Akshay Kumar's blockbuster Bollywood film, Pad Man is based on the true story of a man named Muruganantham who invented a machine to create low-cost sanitary towels. He then begins distributing them to rural women across India after he saw what his wife and the women around him had to face on a monthly basis.

The successful movie has at last dealt with access to female hygiene products in india and this access is clearly increasing with six out of ten women in India now having access to disposable menstrual products compared to the 12% of women in the past.

However, we also need to start talking about and putting a stop to some of the other bizarre beliefs regarding women on their periods which are held throughout the country.

When are periods mentioned in Indian society?

Whilst largely taboo to talk about, the instances where they are spoken about are those of public period shaming. Examples include a teenage girl was taunted by a bus driver after staining part of her bus seat or when a teacher who forced all the girls in a class to strip to see who was menstruating.

What effects have there been of this stigma?

Combined with access to sanitary products, such instances have led to a quarter of girls dropping out of school, according to the Indian Ministry of Health.

Meanwhile, one in four girls in India regularly miss a day or more in school due to menstruation.

What restrictions do women on their periods have to face?

However, the stigma which surrounds periods isn't limited to the public as it remains a taboo issue even within the home, and this is across class and educational boundaries.

Restrictions for women in India include not being able to touch certain foods, being forbidden from entering temples or home shrine areas with some women even banished to a different room or building while menstruating.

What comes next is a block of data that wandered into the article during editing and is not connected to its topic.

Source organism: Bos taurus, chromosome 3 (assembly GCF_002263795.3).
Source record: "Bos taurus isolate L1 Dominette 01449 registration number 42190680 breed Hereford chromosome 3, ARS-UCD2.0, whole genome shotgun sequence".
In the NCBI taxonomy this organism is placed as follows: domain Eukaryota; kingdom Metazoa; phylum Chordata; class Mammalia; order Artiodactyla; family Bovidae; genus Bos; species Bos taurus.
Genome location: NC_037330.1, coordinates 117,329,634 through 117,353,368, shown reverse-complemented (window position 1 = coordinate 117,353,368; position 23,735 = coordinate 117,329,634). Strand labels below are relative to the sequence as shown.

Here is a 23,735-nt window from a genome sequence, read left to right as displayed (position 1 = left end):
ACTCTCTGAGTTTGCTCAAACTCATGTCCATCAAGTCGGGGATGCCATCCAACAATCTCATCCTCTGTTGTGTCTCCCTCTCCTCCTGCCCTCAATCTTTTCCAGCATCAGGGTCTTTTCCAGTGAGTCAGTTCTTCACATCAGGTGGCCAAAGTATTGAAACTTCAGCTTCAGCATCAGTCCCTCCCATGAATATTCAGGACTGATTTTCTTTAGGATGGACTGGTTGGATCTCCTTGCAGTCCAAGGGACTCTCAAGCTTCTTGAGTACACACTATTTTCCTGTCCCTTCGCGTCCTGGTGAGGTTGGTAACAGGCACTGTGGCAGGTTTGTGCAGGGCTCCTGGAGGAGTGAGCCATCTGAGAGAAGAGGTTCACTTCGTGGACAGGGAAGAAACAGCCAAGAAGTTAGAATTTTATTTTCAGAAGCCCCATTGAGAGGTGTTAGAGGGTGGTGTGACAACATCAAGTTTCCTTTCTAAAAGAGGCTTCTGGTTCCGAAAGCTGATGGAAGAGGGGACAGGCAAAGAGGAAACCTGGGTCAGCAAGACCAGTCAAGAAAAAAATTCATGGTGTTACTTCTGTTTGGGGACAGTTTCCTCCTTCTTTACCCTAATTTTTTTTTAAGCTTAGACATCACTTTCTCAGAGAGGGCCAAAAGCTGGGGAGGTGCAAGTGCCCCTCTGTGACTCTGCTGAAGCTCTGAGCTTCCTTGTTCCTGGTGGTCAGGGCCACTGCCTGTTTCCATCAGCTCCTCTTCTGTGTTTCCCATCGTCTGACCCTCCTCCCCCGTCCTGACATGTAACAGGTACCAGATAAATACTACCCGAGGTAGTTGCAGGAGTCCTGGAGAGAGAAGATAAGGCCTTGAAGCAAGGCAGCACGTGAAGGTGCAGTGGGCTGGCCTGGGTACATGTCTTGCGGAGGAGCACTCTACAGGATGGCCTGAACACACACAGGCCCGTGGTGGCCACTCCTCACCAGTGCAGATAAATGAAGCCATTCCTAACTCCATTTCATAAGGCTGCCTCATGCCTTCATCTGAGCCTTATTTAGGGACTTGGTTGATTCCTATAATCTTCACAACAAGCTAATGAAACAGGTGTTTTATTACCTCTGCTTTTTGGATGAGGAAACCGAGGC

As they are often unable to enter temples and shrines during this time, they're unable to participate in religious ceremonies and in some cases are unable to mourn their loved ones.

Why does this happen?

The prevalent notion is that women on their periods are "unhygienic," "polluting," “impure” or “contaminated.”

What needs to be done about this?

Education is key to changing this attitude and must also engage males. Far too often, the response from boys is scoffing and discouraging whilst questions, particularly from girls, regarding periods are quickly dismissed. Menstruating without stigma is a basic human right which many women and girls are denied and it's about time we changed that.

How has Pad Man helped instigate conversation about periods?

Pad Man has initiated the Pad Man Challenge whereby people are being urged to submit photos of themselves holding pads, with a message about how normal periods are, urging people to do away with the stigma and has been picked up by many Indian celebrities and influential figures from entertainment, sport and the media.

Whilst reactions to this challenge have been mixed, with some urging the social media activists in question to distribute free sanitary products in rural areas in India, it has certainly managed to confront the topic that Indian women have been forced to tiptoe around on a monthly basis and hopefully, it shall continue.